Visit msnbc.com for breaking news, world news, and news about the economy An agreement to raise the debt ceiling is hardly imminent. Anything from a Grand Bargain, with $4 trillion in deficit reduction, to no action whatsoever, with financial market catastrophe, remains possible. But the idea getting the most attention in Washington right now is a Not-So-Grand Bargain, along the lines of what multiple media outlets have reported in the last few days.
In April 2000, a Vermont musician named Diana Levine went to the hospital with a migraine. There, a nurse incorrectly injected Phenergan, an anti-nausea drug, into her vein rather than her muscle. This led to gangrene and, eventually, the amputation of much of her right arm. Levine sued and won more than $6 million from a Vermont jury, which concluded that Wyeth, the drug company, had failed to warn her properly about the risks of the drug.
On March 29, 1989, at a time when many of his fellow first-year law students were beginning to prepare for the spring semester’s looming examinations, Barack Obama paid a visit to the office of eminent constitutional law professor Laurence Tribe. Obama had not dropped by to brush up for a test. In fact, he had yet even to enroll in an introductory constitutional law course, a gratification Harvard Law School denies its students until the second year of study. Obama’s call was purely extracurricular: He wanted to discuss Tribe’s academic writings.
For those of us who can remember how lonely it was to be in favor of the Iraq war and the hoped-for surge in 2006, reflecting on America’s current travails in Afghanistan—a “fool’s errand” (George F. Will) administered by “well-meaning infidels” (Andrew J. Bacevich)—isn’t nearly so depressing.
Why does Sarah Palin talk the way she does? Just what is this sort of thing below? We realize that more and more Americans are starting to see the light there and understand the contrast.
Long before he became president Barack Obama had carved out a reasonably aggressive policy towards Pakistan and its equivocating stance towards Al Qaeda. In fact, it was early on in his candidacy (August 1, 2007, in fact) that he gave a speech to the Woodrow Wilson International Center which promised that the Americans would do to the terrorists what the Pakis would not. Of course, almost all of Obama's opponents jumped on him, including Joseph Biden, now his vice president and still taking pot shots at his policies, and Hillary Clinton who ...
Flashback, April '07: Joseph Biden, chairman of the Senate Foreign Relations Committee and a Democratic presidential candidate, called Wednesday for the use of military force to end the suffering in Darfur. "I would use American force now," Biden said at a hearing before his committee. "I think it's not only time not to take force off the table. I think it's time to put force on the table and use it." In advocating use of military force, Biden said senior U.S. military officials in Europe told him that 2,500 U.S.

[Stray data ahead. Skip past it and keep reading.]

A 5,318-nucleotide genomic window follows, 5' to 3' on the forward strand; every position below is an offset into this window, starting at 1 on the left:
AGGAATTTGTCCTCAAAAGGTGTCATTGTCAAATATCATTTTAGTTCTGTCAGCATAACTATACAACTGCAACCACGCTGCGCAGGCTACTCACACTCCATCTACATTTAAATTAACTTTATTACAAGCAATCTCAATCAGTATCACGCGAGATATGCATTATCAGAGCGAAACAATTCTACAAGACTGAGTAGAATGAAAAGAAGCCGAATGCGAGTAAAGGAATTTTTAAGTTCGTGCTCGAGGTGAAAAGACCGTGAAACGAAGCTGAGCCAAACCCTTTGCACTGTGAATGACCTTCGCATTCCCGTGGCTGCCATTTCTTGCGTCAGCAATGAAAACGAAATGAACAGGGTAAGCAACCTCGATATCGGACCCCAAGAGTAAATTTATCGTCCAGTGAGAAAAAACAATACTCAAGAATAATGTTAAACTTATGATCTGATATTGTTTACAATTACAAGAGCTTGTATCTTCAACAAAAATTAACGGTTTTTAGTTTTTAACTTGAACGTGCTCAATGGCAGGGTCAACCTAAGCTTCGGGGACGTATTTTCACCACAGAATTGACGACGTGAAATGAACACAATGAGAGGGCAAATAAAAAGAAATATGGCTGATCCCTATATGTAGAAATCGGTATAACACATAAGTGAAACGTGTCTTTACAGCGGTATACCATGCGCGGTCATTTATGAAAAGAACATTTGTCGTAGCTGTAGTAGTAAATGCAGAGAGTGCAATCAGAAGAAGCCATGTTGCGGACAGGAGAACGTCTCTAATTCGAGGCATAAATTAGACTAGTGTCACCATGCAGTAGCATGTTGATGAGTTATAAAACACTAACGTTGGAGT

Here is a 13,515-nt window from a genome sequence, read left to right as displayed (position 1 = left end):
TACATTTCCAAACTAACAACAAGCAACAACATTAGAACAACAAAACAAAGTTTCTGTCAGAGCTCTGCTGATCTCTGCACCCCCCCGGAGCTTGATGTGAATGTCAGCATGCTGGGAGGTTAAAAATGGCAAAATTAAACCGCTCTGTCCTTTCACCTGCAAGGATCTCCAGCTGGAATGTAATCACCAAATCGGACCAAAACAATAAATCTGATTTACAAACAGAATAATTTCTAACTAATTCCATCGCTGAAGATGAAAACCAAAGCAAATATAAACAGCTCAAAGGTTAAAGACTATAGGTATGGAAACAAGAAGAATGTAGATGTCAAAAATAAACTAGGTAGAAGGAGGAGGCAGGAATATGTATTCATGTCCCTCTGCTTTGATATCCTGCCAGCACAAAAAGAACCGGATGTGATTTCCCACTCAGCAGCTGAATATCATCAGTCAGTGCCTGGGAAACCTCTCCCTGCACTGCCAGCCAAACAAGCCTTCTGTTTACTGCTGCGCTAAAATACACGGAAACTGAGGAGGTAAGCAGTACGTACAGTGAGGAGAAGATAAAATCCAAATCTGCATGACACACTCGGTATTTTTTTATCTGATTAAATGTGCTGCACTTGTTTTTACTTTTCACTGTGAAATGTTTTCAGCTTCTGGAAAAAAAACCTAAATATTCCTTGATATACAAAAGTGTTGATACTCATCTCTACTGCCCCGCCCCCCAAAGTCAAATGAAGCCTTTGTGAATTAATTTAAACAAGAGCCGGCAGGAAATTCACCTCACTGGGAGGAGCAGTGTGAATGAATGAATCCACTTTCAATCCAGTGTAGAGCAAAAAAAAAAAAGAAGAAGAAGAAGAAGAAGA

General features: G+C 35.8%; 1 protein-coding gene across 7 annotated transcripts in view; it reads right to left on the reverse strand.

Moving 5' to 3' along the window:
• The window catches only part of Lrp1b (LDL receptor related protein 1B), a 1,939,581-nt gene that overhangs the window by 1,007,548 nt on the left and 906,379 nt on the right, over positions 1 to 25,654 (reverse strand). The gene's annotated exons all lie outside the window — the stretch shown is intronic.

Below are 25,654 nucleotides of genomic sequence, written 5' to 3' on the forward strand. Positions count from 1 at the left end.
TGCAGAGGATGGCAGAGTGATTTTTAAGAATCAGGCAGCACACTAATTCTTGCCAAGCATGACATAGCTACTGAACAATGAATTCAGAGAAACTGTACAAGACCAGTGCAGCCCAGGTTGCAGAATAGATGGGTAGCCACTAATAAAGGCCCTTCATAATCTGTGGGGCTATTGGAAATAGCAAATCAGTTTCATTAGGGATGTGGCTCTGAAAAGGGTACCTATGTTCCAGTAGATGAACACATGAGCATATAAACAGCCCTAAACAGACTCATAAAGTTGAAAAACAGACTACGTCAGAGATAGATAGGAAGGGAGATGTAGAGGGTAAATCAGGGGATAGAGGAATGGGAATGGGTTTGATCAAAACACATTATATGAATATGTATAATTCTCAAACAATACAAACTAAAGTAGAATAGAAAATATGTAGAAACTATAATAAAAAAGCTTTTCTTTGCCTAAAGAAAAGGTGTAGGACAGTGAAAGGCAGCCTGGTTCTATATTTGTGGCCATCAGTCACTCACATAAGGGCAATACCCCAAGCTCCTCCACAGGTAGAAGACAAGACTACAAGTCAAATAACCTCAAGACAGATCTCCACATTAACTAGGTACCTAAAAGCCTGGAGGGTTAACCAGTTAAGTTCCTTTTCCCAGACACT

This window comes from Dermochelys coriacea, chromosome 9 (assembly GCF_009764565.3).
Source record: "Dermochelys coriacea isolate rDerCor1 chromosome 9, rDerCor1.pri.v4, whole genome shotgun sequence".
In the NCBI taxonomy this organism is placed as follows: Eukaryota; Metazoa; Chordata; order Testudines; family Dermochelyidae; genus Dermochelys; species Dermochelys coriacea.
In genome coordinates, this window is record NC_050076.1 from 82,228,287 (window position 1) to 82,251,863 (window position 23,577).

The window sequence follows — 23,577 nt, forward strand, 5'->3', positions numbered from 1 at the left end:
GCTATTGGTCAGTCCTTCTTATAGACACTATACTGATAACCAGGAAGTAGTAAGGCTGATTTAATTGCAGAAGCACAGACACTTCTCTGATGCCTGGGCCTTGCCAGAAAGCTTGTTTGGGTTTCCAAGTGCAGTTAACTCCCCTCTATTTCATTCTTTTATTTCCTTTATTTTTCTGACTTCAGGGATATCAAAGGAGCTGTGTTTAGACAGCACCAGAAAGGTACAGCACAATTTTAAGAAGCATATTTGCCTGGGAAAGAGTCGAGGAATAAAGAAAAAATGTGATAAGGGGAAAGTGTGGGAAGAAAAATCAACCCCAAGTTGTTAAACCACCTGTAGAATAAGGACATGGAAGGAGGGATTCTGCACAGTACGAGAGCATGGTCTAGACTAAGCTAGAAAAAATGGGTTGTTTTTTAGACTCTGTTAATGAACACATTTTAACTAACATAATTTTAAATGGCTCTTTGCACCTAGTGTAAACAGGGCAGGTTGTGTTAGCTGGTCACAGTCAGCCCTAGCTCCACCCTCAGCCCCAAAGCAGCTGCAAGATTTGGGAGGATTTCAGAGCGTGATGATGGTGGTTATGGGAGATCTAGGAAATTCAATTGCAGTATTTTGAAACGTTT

Maybe it was a slip of the tongue. But, when Nancy Pelosi confessed last year that she felt "sad" about President Bush's claims that Al Qaeda operates in Iraq, she seemed to be disputing what every American soldier in Iraq, every Al Qaeda operative, and anyone who reads a newspaper already knew to be true. (When I questioned him about Pelosi's assertion, a U.S. officer in Ramadi responded, incredulously, that Al Qaeda had just held a parade in his sector.) Perhaps the House speaker was alluding to the discredited claim that Al Qaeda operated in Iraq before the war. Perhaps.
Guantnamo Bay, Cuba The detainee, by all appearances, is resigned to his fate. Throughout his hearing, he remains stoic, not once even shifting in his chair, let alone jostling the restraints that bind his wrists and ankles. His tan jumpsuit indicates his compliance with the camp guards. (The infamous orange jumpsuits are reserved for "problem" detainees.) When the panel of American military officers asks if he wants to submit additional statements on his behalf, he declines.
On January 4, 1947, 130 men and women met at Washington's Willard Hotel to save American liberalism. A few months earlier, in articles in The New Republic and elsewhere, the columnists Joseph and Stewart Alsop had warned that "the liberal movement is now engaged in sowing the seeds of its own destruction." Liberals, they argued, "consistently avoided the great political reality of the present: the Soviet challenge to the West." Unless that changed, "In the spasm of terror which will seize this country ...